CTE, Evangelical Theological Community of Chile
The Evangelical Theological Community of Chile (CTE), with a sponsorship of eight churches, is the only evangelical educational institution in Chile to offer theological education and training at an academic level. This is primarily aimed at people from the various evangelical churches in Chile and is holistic and open to the diversity of Christian traditions.
In its various training programs, CTE prepares participants for their future work in church and society and places particular emphasis on a socially critical educational program that advocates for social inclusion of dissenters and minorities and counteracts a fundamentalist reading of the Bible that, among other things, cements stereotypical gender role patterns and seeks to promote anti-democratic state and social structures. Recently, the CTE has also integrated a module in the field of eco-theology, which also takes into account the ecological and socio-ecological challenges that Chileans have to face.
Chile has a great diversity of Protestant churches. 66 percent of the population is Catholic, about 16 percent Protestant. Chile's theological and cultural heritage is conservative. Many churches function paternalistically, are eager to proselytize and take little critical interest in sociopolitical issues. Moreover, pastors and church leaders often have no sound theological training.
Chile remains an unequal country with the largest share of indebted households (73%) of all Latin America (2018). Of the 18 million Chileans, 4.6 million (2018) had maturing debts, or about 25% of the population. In addition, large social inequalities prevail among the population on issues such as access to pensions, health, housing, education, and security. The year 2019 ended in Chile with the internationally known "Estal-lido social" (English: Social Outbreak), which mobilized millions of Chileans against neoliberal economic policies and their consequences with social injustices in education, health, pensions, corruption, etc. Almost every day there were protests all over the country, with a lot of repression by the police, a lot of destruction by the demonstrators and a lot of looting by criminal gangs who took advantage of the situation.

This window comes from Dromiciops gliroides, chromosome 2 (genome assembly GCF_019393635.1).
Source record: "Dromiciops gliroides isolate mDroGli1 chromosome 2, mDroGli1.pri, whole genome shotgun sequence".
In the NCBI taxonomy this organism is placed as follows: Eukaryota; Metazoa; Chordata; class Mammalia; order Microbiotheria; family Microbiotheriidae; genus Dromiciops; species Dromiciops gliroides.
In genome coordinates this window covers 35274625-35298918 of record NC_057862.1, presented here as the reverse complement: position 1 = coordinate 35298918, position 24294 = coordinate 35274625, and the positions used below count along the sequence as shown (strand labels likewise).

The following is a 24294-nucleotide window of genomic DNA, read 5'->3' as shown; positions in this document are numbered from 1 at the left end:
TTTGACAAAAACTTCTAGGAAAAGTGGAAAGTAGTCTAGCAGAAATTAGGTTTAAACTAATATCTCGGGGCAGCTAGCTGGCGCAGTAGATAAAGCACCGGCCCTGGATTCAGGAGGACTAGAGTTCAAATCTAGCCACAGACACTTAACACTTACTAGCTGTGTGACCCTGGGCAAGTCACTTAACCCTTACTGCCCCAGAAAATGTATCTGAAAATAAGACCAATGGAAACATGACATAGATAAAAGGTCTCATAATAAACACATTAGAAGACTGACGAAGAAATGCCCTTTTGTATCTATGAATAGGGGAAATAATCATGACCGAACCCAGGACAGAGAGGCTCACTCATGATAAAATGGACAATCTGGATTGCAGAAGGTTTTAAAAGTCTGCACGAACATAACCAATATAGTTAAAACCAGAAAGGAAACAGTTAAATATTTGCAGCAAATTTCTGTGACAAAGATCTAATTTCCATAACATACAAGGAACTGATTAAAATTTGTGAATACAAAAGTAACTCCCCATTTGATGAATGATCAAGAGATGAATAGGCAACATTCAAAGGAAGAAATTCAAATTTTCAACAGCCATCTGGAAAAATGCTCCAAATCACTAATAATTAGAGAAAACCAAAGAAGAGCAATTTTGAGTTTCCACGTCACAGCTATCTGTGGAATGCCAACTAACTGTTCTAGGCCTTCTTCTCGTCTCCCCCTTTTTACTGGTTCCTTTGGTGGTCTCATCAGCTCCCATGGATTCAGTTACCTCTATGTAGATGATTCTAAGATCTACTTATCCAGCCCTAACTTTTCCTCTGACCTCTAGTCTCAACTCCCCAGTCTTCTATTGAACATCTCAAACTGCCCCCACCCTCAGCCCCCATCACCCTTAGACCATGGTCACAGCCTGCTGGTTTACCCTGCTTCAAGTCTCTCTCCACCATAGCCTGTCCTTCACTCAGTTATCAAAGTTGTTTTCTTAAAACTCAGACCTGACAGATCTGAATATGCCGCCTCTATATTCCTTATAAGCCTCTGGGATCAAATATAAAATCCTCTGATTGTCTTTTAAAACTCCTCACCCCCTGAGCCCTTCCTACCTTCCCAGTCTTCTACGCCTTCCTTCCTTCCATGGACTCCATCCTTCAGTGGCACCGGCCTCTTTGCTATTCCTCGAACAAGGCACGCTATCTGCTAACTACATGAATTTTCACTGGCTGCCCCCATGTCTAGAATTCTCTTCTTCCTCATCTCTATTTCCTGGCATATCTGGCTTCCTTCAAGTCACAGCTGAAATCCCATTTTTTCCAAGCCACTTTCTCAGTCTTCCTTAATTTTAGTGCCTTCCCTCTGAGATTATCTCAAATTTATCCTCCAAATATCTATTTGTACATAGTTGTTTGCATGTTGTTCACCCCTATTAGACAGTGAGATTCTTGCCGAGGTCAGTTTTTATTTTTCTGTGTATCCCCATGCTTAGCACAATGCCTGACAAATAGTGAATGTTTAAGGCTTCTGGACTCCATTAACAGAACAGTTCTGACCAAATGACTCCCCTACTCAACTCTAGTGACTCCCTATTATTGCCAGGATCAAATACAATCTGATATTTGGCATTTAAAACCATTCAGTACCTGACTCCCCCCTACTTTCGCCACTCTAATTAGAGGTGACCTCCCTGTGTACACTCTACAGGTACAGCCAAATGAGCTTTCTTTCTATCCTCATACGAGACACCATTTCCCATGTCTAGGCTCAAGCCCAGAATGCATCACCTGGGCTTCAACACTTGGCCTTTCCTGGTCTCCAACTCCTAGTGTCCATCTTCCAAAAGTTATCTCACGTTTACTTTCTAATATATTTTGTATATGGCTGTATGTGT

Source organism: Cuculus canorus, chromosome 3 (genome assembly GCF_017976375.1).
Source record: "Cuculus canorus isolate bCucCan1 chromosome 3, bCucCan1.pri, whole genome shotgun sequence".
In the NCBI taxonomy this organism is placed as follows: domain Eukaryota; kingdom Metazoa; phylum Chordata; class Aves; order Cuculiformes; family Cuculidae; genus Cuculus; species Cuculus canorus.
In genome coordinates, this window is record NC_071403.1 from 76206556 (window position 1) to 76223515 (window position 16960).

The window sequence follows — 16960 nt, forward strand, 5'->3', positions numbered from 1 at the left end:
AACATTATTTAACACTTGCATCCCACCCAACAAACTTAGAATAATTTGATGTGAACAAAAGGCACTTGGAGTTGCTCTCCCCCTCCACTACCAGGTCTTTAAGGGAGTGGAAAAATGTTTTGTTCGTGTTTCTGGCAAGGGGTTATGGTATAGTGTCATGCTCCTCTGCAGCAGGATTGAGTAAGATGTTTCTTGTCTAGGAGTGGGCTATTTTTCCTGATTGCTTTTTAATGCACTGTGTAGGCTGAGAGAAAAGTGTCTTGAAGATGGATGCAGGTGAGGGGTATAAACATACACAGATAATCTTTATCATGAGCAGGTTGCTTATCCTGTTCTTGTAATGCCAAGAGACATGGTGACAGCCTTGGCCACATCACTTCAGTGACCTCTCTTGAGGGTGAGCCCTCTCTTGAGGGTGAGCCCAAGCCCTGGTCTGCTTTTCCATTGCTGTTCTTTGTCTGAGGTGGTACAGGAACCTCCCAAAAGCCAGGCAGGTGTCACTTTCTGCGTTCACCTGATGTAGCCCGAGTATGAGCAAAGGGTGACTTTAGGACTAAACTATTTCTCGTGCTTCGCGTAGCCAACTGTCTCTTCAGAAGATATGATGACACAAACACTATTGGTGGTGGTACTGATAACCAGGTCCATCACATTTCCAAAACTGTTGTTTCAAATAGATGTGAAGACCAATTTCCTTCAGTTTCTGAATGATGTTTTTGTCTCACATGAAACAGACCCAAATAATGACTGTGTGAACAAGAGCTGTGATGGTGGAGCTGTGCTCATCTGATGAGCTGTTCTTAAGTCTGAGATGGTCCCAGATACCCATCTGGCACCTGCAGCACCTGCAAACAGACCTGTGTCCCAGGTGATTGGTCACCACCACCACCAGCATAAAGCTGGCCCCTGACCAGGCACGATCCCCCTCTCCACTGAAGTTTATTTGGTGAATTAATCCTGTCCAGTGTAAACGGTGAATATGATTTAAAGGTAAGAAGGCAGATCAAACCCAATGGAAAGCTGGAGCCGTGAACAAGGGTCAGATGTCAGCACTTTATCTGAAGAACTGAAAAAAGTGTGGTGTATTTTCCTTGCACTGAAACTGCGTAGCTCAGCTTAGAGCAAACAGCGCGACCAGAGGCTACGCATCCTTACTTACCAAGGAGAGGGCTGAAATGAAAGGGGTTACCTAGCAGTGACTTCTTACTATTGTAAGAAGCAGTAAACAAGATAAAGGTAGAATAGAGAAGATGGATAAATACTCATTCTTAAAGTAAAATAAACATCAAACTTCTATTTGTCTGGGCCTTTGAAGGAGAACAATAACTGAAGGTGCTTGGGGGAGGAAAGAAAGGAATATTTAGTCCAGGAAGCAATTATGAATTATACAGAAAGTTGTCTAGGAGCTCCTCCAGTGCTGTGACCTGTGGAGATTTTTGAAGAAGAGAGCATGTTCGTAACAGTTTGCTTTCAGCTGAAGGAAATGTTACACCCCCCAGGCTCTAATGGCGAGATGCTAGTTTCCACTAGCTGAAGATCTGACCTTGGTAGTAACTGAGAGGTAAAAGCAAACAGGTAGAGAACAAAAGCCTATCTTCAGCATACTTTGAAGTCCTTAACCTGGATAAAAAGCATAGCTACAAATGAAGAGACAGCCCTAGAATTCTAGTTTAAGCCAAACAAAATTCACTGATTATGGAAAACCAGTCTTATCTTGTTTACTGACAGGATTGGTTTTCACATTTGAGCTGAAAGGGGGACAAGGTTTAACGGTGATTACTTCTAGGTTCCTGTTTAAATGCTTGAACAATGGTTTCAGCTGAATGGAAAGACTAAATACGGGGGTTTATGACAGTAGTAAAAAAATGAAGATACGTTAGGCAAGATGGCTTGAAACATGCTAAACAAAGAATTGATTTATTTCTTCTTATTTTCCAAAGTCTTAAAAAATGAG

Nevertheless, Chileans voted for a new constitution with a huge majority at the end of October. Thousands of people celebrated the beginning of a new path in the capital Santiago. A constituent assembly of 155 mostly non-partisan members eventually elected Elisa Loncon, an academic and Mapuche indigenous woman, as president of the assembly. In her hands now lie the future of the country and the hopes of many Chileans.